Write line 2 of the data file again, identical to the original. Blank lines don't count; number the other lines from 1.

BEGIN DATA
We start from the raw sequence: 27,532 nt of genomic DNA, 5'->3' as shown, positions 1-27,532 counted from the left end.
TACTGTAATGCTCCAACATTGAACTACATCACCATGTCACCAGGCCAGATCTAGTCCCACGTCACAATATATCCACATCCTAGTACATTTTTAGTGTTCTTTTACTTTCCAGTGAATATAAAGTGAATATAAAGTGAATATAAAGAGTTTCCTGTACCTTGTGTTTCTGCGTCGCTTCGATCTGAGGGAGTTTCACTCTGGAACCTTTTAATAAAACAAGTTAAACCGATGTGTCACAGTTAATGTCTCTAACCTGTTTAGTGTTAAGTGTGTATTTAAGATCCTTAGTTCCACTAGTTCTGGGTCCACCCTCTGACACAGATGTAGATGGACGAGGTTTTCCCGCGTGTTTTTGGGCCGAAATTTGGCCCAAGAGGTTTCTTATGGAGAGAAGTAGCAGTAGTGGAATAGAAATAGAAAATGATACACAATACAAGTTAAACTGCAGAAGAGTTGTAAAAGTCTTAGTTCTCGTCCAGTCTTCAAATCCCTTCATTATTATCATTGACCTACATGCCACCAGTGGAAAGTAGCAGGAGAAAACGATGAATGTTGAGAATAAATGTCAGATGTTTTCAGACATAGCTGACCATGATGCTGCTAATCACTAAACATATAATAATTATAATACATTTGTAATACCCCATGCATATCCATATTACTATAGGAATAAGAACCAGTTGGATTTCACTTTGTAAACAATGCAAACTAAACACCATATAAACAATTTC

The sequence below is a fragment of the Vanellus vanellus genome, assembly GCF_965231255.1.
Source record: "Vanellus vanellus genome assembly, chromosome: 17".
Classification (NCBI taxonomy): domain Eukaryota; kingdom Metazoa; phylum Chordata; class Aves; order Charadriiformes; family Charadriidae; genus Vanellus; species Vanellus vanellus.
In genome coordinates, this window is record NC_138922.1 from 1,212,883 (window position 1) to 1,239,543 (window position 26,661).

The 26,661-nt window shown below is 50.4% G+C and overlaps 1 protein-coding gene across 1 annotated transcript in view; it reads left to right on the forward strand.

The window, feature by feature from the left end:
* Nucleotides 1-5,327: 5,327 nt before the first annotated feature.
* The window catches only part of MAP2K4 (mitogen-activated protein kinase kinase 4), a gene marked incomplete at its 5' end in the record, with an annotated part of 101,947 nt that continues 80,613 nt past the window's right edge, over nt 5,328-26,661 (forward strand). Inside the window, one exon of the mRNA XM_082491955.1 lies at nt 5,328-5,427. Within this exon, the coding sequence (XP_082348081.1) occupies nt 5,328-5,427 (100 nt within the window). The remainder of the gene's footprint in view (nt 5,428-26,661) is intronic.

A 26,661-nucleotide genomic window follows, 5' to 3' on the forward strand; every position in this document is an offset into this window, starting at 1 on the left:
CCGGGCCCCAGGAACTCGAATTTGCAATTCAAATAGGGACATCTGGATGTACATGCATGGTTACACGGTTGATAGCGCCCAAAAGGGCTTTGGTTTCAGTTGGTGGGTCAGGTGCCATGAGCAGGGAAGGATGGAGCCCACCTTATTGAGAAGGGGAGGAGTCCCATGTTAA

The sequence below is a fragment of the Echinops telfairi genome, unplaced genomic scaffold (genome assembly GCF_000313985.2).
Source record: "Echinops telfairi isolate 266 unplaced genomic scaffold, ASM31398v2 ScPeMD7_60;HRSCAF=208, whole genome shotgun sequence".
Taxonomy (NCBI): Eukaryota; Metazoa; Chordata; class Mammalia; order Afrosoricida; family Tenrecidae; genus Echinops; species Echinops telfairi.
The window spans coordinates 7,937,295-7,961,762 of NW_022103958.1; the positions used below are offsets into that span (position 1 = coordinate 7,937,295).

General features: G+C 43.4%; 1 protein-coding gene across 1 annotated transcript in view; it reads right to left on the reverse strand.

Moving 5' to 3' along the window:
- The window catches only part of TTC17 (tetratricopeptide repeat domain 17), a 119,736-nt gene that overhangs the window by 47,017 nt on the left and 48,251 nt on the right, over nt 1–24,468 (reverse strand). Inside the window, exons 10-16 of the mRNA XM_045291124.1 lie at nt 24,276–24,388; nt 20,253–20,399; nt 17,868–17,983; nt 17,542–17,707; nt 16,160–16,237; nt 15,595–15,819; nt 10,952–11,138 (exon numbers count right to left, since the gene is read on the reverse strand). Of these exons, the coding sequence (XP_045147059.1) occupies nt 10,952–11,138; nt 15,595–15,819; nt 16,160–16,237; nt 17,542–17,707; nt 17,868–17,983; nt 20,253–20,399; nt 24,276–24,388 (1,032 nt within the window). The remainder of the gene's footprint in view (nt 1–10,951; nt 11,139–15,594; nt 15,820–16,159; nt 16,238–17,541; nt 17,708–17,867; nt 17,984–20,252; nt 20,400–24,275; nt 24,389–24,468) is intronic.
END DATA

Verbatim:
TACTGTAATGCTCCAACATTGAACTACATCACCATGTCACCAGGCCAGATCTAGTCCCACGTCACAATATATCCACATCCTAGTACATTTTTAGTGTTCTTTTACTTTCCAGTGAATATAAAGTGAATATAAAGTGAATATAAAGAGTTTCCTGTACCTTGTGTTTCTGCGTCGCTTCGATCTGAGGGAGTTTCACTCTGGAACCTTTTAATAAAACAAGTTAAACCGATGTGTCACAGTTAATGTCTCTAACCTGTTTAGTGTTAAGTGTGTATTTAAGATCCTTAGTTCCACTAGTTCTGGGTCCACCCTCTGACACAGATGTAGATGGACGAGGTTTTCCCGCGTGTTTTTGGGCCGAAATTTGGCCCAAGAGGTTTCTTATGGAGAGAAGTAGCAGTAGTGGAATAGAAATAGAAAATGATACACAATACAAGTTAAACTGCAGAAGAGTTGTAAAAGTCTTAGTTCTCGTCCAGTCTTCAAATCCCTTCATTATTATCATTGACCTACATGCCACCAGTGGAAAGTAGCAGGAGAAAACGATGAATGTTGAGAATAAATGTCAGATGTTTTCAGACATAGCTGACCATGATGCTGCTAATCACTAAACATATAATAATTATAATACATTTGTAATACCCCATGCATATCCATATTACTATAGGAATAAGAACCAGTTGGATTTCACTTTGTAAACAATGCAAACTAAACACCATATAAACAATTTC